Safety, maintenance compete for slice of council-approved car tab revenue

The Seattle Department of Transportation has released its proposed spending plan for the proceeds from a $20 vehicle license fee (VLF) that the City Council approved last fall. After an outreach process where the department received feedback from around 20 organizations and boards, it’s sending these funding recommendations back to the Council early next month. The VLF is expected to raise around $3.6 million in 2021 after it takes effect mid-year and around $7 million per year starting in 2022.

In budget discussions last year, a bloc of three councilmembers proposed allocating the entire amount toward bridge maintenance. A report from the city auditor had highlighted a spending gap on bridge maintenance funding: average spending on bridge maintenance of $6.6 million per year compared to a conservative estimate of $34 million per year. This plan would only spend around $2 million on bridge maintenance, in the “strong bridges and structures” category, which has been broadened to include stairways and other “essential roadway structures”.  That’s approximately one-quarter of the revenue generated.

But a large percentage of the overall revenue is still earmarked for transportation maintenance. 28% of the revenue would go toward “safe sidewalks”, which includes restriping crosswalks, replacing crossing beacons, and repairing existing sidewalks. Money in this category would also be used to fund ADA curb ramps, which the city is under a court-mandated order to do. Another 10% would go to “active transportation maintenance”, which includes repainting bike lanes, upgrading barriers on protected lanes, and bike signal improvements.

Another 28% of revenue would be dedicated to safe streets through Vision Zero projects. Vision Zero projects run the gamut in scope, from spot improvements at a single intersection to protected bike lane installation on an entire corridor. The department was already on track to complete all of the VZ projects (12-15) that it promised to deliver with the Move Seattle levy, but the process for prioritizing those remains opaque and we’ve seen specific projects during the Durkan administration watered down.

Another 7% would be allocated to planning, which includes the development of a citywide multimodal plan. The city doesn’t lack in plans, just the vision to implement them and frequently (but not always) the funds to complete them. The details we’ve seen so far on the development of a citywide multimodal plan actually seem to get us farther away, with the bicycle master plan getting dismantled in the name of identifying “critical segments”.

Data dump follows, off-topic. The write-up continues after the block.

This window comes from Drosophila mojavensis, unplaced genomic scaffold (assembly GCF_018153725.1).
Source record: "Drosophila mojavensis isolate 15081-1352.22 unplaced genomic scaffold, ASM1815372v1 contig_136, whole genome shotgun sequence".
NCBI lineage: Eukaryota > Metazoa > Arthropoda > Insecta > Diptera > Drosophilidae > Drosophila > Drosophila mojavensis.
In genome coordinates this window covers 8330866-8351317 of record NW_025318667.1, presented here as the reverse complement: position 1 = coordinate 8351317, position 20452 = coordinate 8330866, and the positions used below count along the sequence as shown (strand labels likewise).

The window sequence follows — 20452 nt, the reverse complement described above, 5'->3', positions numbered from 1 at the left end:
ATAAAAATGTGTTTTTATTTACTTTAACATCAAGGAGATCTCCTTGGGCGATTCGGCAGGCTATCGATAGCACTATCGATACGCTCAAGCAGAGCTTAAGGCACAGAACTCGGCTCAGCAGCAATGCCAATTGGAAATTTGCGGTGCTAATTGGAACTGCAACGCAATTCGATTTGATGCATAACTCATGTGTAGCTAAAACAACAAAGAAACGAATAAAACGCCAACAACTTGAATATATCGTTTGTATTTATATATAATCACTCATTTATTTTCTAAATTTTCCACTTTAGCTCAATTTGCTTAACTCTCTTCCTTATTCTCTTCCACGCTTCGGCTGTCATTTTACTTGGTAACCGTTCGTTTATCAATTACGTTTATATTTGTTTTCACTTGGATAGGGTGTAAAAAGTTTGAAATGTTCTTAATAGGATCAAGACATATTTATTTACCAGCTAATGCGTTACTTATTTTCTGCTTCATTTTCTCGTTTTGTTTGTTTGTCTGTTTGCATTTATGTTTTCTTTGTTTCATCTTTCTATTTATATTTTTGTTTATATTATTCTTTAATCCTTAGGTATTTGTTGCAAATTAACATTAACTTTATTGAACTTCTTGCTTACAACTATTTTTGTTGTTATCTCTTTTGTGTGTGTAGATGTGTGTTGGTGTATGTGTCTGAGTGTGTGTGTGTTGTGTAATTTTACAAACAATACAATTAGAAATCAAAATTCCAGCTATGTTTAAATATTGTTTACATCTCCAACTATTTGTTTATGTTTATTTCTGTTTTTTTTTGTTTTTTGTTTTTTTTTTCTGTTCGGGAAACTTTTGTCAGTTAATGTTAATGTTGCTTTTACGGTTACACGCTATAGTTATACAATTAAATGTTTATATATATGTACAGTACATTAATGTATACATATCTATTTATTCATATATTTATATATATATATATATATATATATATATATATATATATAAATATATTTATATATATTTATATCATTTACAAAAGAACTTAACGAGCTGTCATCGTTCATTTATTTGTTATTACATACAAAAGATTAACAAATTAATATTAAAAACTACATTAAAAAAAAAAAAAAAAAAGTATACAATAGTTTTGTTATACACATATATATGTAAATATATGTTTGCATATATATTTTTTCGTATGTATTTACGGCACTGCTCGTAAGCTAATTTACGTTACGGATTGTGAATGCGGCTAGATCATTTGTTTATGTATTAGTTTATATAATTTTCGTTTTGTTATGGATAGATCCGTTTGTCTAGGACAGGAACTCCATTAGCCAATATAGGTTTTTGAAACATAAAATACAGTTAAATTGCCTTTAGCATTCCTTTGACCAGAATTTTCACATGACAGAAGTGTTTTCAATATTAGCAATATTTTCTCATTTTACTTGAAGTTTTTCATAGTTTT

3% of the funds would be kept in reserve, rounding out the entire pie.

SDOT’s proposed breakdown of spending from the $20 VLF.

How we got to this point is not completely clear. According to the results of SDOT’s outreach, the highest rated criteria for prioritization in the process was increasing equity in Seattle’s transportation system, with increasing safety close behind. While reducing the maintenance backlog was prioritized highly by stakeholders in the “transportation and labor” space, it didn’t come out on top when the results were weighted across the entire group of feedback providers. But equity and safety are core values at the Seattle Department of Transportation, as well as sustainability and mobility.

The results of the “community evaluation process” for the $20 VLF. (Click to enlarge)

David Seater, former chair of the Pedestrian Advisory Board and a participant in the outreach process for this spending plan, told me that the public outreach was frustrating, particularly the idea of having to choose between safety and equity. “This process seems like a huge amount of overhead for what is a relatively small amount of money in the context of the SDOT budget. SDOT already has a huge, rigorously prioritized backlog of work and we should just be following that as more money becomes available”, he told me.

Ultimately the issue is that we’re trying to get too many things from one $20 vehicle license fee. If we need the entire amount here to fund bridge maintenance so we don’t have to spend more later, that doesn’t mean we shouldn’t push for other revenue sources to fund all of the other urgently needed priorities outlined in this spending plan. The size of the pie is a bigger issue than the individual slices.

SDOT has a survey on these spending categories through March 30th at 9am.

About Ryan Packer

Ryan Packer is Temporary Editor of Seattle Bike Blog.
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